Voyager Question

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clint_dreamer

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Good day. I have been a long time space.com reader, however this is my first venture into the forum. I am liking the level of respect shown to members which is something lacking at other forums like this. I have a question regarding one of my favorite NASA programs that I'm hoping someone can answer for me. According to NASA's Voyager page as of September 1 2008 they were still in contact with both probes. My question is at what point did it become impossible for Voyager to take photos and transmit them back to Earth? Thanks

Clint
 
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clint_dreamer

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Thanks Wayne. That's where I was looking too. Wikipedia wasn't much help. NASA's page indicates that certain instruments have been shutdown over the years to conserve power to keep others running. So I guess that answers my question. Sounds like the last photo taken was 02/14/90 when Voyager 1 turned its camera around at the request of Carl Sagan a Solar System portrait if you will.

Clint
 
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brandbll

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clint_dreamer":2vgdti5z said:
Thanks Wayne. That's where I was looking too. Wikipedia wasn't much help. NASA's page indicates that certain instruments have been shutdown over the years to conserve power to keep others running. So I guess that answers my question. Sounds like the last photo taken was 02/14/90 when Voyager 1 turned its camera around at the request of Carl Sagan a Solar System portrait if you will.

Clint
That's the last picture i can remember(although only through looking through Voyager pictures since i was only 6 at the time that picture took place). That makes the most sense too when you think about it. The last set of pictures probably would have been of Neptune and then yes it took what you called the" Solar System Portrait" picture.

Here's a quote from another website:

When its mission was complete, Voyager 1 remained rather quiet until its cameras were turned back on in early 1990 to take pictures of our solar system. Voyager 1 took some 60 pictures of the Sun and 6 of the planets, the first shots ever taken from "outside" our Solar System. Capturing shots of the Sun, Venus, Earth, Jupiter, Saturn, Uranus and Neptune was the last of Voyager's tasks and the cameras were once again turned off.
http://lasp.colorado.edu/education/oute ... yagers.php

So looks like you were correct. Glad to have you on board the forum!
 
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dragon04

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Specifically, not knowing the power requirements for the cameras, it's hard to say when (or if) "impossible" occurred. The plan is for the Voyagers (in particular Voyager 1) to get as far as possible and hopefully to reach the Heliopause, hopefully cross into Interstellar space and report back with all available data before its power supply dies and it runs out of thruster fuel sometime around the year 2020.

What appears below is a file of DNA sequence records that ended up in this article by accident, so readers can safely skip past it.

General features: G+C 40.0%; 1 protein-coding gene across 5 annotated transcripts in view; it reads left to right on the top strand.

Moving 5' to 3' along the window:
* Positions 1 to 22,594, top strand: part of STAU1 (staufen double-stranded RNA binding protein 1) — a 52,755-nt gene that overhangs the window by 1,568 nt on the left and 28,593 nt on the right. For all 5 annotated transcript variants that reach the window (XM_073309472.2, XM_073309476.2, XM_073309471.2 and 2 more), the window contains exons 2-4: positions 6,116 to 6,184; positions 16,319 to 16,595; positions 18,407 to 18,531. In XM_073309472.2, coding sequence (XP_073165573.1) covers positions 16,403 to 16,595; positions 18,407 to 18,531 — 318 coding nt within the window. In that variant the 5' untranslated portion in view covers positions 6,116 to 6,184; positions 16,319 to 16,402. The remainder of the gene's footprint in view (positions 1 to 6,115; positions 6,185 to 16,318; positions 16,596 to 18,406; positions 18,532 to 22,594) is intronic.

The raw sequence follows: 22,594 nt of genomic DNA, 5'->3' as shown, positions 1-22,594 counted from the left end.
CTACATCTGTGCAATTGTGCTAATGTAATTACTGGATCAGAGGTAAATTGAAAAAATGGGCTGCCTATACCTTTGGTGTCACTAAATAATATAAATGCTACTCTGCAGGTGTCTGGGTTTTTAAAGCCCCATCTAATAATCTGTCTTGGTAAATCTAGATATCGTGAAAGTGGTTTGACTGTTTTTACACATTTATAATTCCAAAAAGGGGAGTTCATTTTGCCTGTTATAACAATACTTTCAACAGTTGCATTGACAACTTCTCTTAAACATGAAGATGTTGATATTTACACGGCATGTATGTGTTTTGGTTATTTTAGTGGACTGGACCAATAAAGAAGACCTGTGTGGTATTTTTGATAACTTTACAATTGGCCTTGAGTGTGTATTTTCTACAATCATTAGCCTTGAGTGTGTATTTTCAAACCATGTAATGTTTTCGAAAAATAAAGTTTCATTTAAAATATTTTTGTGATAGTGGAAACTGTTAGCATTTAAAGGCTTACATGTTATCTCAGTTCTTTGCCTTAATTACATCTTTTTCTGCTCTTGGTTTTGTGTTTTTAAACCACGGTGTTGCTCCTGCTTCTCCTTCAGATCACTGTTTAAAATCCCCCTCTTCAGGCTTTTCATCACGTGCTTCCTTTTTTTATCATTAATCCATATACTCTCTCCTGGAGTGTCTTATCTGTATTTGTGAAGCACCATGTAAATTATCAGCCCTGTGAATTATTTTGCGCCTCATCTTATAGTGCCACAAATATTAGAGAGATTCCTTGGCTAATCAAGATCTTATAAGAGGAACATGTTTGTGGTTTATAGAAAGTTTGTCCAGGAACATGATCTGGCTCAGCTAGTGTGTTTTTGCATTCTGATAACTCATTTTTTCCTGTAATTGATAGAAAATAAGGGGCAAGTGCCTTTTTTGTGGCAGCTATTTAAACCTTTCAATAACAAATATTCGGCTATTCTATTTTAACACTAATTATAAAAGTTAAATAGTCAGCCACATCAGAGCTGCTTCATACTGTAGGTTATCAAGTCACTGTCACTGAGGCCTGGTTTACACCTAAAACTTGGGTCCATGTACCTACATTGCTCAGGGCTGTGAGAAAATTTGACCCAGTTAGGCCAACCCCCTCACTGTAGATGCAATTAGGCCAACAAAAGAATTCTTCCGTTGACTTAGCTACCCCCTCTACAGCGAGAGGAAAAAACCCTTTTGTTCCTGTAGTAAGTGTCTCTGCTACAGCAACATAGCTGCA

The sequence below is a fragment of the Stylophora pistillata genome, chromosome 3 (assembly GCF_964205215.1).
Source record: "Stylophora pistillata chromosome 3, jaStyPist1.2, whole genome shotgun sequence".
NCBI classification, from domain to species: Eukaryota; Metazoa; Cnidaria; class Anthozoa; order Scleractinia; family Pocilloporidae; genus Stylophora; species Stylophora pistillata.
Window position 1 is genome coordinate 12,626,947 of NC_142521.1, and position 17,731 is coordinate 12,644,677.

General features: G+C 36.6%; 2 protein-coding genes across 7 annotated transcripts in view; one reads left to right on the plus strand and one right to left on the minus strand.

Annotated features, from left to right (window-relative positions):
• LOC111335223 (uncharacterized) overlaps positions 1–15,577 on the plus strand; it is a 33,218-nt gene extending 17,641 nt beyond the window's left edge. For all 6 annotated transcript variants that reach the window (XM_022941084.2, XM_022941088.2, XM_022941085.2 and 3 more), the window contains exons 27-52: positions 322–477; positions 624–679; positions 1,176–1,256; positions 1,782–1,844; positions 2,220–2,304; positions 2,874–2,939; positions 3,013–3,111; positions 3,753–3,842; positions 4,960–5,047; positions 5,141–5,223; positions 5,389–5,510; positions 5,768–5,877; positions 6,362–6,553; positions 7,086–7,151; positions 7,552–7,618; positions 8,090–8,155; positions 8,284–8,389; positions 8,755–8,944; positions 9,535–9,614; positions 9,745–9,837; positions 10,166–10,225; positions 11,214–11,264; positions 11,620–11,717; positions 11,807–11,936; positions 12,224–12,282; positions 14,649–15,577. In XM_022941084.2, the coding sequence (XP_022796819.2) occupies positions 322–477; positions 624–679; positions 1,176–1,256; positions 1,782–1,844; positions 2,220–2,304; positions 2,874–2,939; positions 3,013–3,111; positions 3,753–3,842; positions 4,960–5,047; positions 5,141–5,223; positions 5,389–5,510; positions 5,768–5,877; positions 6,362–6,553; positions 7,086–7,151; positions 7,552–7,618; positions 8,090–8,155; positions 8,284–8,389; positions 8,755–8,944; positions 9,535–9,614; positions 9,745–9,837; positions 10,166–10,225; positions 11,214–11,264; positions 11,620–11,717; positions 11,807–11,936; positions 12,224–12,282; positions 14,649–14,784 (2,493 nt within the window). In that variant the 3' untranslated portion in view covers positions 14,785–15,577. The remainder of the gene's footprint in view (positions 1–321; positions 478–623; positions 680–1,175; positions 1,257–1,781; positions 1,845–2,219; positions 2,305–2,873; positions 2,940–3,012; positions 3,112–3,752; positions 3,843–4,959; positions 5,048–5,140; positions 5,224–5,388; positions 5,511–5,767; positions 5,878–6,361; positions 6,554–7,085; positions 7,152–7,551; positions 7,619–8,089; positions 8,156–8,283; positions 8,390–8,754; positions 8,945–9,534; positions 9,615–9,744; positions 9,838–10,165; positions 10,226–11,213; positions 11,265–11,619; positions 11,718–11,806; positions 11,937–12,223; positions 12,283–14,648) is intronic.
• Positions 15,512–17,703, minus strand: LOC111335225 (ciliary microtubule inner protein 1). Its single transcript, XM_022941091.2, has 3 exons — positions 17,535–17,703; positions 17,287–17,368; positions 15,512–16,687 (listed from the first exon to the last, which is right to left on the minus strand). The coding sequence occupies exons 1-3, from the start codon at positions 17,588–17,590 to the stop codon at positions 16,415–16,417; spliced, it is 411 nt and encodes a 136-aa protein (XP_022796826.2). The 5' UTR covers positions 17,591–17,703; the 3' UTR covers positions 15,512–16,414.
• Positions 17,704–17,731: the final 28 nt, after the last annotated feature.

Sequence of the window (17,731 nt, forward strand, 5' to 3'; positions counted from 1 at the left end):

By then, the Voyagers will have been flying a 43 year long mission. The Voyagers have sort of been the missions on my life.

They launched in 1977 when I was 16. Voyager 1 made its closest approach to Jupiter on my 18th birthday in 1979. The last time I saw my Uncle George (he lives in California) was when Voyager 2 had its Neptune encounter in 1989.

In my 48+ years, I've been alive twice as long with the Voyagers as without them. 16 pre-Voyager years and 32 post-Voyager years.

Here's a link to Voyager's NASA/JPL Web Site
 
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CalliArcale

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clint_dreamer":whqqmqea said:
Thanks Wayne. That's where I was looking too. Wikipedia wasn't much help. NASA's page indicates that certain instruments have been shutdown over the years to conserve power to keep others running. So I guess that answers my question. Sounds like the last photo taken was 02/14/90 when Voyager 1 turned its camera around at the request of Carl Sagan a Solar System portrait if you will.

Clint
Correct, that is the last time an actual photo was taken. However, at least one of the Voyagers (can't remember which off the top of my head) was still using its camera since then in a more passive manner. They were using it to look for the faint glow of the bow shock ahead of the Sun's heliopause as it plows through the interstellar medium. That was a few years ago, though, and it's quite likely the camera isn't even doing that anymore.
 
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clint_dreamer

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What do you supposed the view would look like if they turned the camera around again and pointed it back towards the sun now? I know it is probably not possible at this point but I'm just curious
 
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CalliArcale

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Well, click here to see what it looked like in 1990. ;-) That's the full montage of the Voyager 1 Solar System Portrait.

What would it look like now? Well, fainter, for one thing. You probably could not see any of the major planets, considering that even in 1990, Voyager 1 could barely see them. The Sun would be just a very bright star. Otherwise, the constellations would look much as they do from Earth.
 
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